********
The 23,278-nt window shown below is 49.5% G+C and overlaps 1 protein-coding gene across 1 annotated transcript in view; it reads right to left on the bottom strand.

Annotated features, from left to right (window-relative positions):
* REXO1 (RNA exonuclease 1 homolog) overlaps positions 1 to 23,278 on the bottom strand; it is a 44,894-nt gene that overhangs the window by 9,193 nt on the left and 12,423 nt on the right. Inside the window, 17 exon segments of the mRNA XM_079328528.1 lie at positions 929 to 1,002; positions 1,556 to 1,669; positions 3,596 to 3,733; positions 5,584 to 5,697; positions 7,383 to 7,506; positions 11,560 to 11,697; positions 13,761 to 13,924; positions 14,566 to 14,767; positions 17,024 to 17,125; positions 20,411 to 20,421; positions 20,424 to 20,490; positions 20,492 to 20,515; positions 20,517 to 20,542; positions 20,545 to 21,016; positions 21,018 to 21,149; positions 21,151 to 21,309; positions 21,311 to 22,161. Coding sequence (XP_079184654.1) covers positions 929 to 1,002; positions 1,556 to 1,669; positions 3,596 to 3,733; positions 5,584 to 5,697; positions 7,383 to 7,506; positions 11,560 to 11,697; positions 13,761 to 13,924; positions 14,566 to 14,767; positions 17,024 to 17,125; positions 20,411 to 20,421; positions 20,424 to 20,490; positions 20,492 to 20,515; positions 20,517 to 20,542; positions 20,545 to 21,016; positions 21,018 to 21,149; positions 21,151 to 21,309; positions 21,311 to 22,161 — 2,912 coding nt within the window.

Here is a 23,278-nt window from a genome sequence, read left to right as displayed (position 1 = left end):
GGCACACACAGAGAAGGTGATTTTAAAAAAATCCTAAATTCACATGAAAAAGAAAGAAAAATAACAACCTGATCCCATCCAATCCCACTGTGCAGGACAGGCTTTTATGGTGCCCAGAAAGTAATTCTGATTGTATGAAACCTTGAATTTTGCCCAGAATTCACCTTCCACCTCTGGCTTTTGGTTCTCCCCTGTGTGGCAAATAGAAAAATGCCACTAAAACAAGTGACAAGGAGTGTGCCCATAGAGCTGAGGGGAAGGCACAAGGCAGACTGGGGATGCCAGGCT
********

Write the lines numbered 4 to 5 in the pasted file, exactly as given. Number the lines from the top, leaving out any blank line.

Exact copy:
Here is a 23,278-nt window from a genome sequence, read left to right as displayed (position 1 = left end):
GGCACACACAGAGAAGGTGATTTTAAAAAAATCCTAAATTCACATGAAAAAGAAAGAAAAATAACAACCTGATCCCATCCAATCCCACTGTGCAGGACAGGCTTTTATGGTGCCCAGAAAGTAATTCTGATTGTATGAAACCTTGAATTTTGCCCAGAATTCACCTTCCACCTCTGGCTTTTGGTTCTCCCCTGTGTGGCAAATAGAAAAATGCCACTAAAACAAGTGACAAGGAGTGTGCCCATAGAGCTGAGGGGAAGGCACAAGGCAGACTGGGGATGCCAGGCT